夢 | Yūmé | Dream
I've known many people who are fond of Anaïs Nin's, expression "We don't see the world as it is, we see it as we are." In my experience it could be more accurate to say, we see and experience things as the thoughts tell us that they and we are. Well before Anaïs Nin, penning this expression, Shakyamuni Buddha is reported to have said "As we think, so we become."
What could this mean? That if we're not careful, we are a puppet to thoughts that randomly occur to us. Whatever the narration is, that's how we experience life. We can become so enamored with thoughts, holding on and being dragged by something that is insubstantial as a cloud it a vast blue sky; falsely assuming it to be the entire sky, collaborators in suffering.
Stepping on an airplane will cure us of this delusion, as it pierces the clouds, no matter how thick they are, soaring well above them. Once there we may not be able to see the ground. Does that mean the earth is gone and there's nowhere to land? Perspective is perspective. The Reality is consistent and obvious… our precious truth is subjective... personal... in The confines of our head not actual Reality. This is why everything that we know about the truth is subject to revision.
Zen practice is a kind a airplane for the mind. This is the reason it's an expression of self-care and being a healthy person. We are no-longer allow thoughts and selfing to dominate the sky like nature of who we authentically are.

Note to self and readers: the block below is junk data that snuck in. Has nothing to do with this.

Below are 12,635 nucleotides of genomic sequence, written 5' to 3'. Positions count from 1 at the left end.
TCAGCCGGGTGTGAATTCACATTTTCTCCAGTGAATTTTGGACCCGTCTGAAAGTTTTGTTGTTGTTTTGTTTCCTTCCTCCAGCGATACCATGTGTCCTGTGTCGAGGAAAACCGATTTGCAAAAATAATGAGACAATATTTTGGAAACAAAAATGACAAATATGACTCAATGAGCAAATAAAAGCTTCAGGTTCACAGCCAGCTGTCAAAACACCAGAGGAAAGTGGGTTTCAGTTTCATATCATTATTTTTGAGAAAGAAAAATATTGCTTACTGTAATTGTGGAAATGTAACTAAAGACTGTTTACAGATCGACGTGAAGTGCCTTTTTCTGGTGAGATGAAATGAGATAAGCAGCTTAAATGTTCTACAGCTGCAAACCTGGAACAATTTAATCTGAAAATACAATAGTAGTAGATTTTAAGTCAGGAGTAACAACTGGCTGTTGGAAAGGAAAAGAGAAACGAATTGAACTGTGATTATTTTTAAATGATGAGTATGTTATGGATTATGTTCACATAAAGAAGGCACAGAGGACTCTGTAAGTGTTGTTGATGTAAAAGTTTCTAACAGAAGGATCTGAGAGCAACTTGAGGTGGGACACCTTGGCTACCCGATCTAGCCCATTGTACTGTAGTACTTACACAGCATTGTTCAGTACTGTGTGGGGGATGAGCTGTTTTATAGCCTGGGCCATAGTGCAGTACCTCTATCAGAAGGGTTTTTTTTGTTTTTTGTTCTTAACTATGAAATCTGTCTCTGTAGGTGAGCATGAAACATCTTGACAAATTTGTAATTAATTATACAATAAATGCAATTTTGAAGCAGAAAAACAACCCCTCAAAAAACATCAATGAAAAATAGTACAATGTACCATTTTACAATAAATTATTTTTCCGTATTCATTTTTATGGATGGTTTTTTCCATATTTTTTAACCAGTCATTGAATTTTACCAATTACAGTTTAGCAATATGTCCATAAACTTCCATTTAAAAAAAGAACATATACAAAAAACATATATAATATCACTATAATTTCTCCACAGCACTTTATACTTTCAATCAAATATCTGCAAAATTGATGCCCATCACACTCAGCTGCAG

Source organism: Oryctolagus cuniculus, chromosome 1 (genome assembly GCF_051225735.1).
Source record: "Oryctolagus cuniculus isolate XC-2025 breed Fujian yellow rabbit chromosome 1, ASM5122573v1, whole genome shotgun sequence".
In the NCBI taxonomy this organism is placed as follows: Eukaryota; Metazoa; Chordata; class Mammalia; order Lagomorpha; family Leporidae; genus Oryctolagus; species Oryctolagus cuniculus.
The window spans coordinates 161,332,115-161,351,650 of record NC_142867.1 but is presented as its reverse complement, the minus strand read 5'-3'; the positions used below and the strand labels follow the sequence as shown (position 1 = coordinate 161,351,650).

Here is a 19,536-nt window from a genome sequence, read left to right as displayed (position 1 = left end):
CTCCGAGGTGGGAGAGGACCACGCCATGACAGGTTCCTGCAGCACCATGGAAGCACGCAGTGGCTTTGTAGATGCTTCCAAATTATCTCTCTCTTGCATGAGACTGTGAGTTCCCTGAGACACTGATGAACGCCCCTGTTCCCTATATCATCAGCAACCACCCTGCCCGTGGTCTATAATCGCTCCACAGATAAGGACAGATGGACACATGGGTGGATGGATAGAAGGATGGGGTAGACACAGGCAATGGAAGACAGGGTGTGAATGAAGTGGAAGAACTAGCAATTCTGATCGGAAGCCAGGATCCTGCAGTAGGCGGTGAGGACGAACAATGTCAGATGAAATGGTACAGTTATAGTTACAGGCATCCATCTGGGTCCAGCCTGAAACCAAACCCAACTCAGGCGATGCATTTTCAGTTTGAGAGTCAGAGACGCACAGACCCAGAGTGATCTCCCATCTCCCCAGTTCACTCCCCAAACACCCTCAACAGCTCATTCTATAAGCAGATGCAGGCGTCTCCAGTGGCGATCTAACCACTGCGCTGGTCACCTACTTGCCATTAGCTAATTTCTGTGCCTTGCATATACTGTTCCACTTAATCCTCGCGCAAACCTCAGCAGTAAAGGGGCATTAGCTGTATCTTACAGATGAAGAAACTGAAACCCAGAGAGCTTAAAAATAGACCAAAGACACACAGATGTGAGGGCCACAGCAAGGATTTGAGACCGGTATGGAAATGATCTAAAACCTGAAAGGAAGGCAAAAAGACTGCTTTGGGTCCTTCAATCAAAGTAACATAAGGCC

Zazen is taking back and taking charge of the mind, and the movie projector that's playing it's narrative on the screen of mind. Some say that, "Zazen is stepping out of the dark movie theater of the mind. We're no longer hypnotized by what's playing on the screen of mind." Experientially, how was it possible for us to step out of a place where we've never been? No movement is occurring.
The mind could be playing tricks on us. How many times have we tried to explain something to someone only to hear them say, "I cannot see what you were seeing." Why is that? Is it because we're attempting to describe what's only in our mind, but not present in the reality?
The airplane of Zazen practice can wake us up from the dream and the actors role that the mind has convinced us... manipulated us... into playing like a ventriloquist doll for its benefit. It's Kind of like in the four agreements where it's described as a parasite/host relationship.
We could ask ourselves, how many characters or acting roles have so-called "i," played in this life, so far? Of all the things for people to worry about, it's strange that the last thing that occurs to many is wandering aimlessly through life, yet calling it purpose. We can chase a lot of different things... money, approval, sex, power, prestige, or the thing we gotta have that's going to cure our restlessness, irritability, disconnection and discontent... trying to win the proverbial lottery so to speak, for the rest of our life, as a deluded person.
There's an invitation to waking up for each of us. We could sit with alertness, breathing low and slow embodied, and notice thoughts coming and going all by themselves, experiencing their own temporary existence, as we realize it's just the mind playing "Hide and seek," with itself.
In the Diamond Sutra... the teaching so powerful it cuts through all delusion, the ending reads...
"Clearly see in this way of the fleeting world: As a star at dawn, a bubble in a stream, A dewdrop, a flash of lightning in a summer cloud, A flickering lamp, a phantom, and a dream."
Please confirm this for yourself. We could live as Buddha... universal identity of Loving Presence instead of as a ghost that's attempting to claim our genuine life.
一We All Share the Same Sky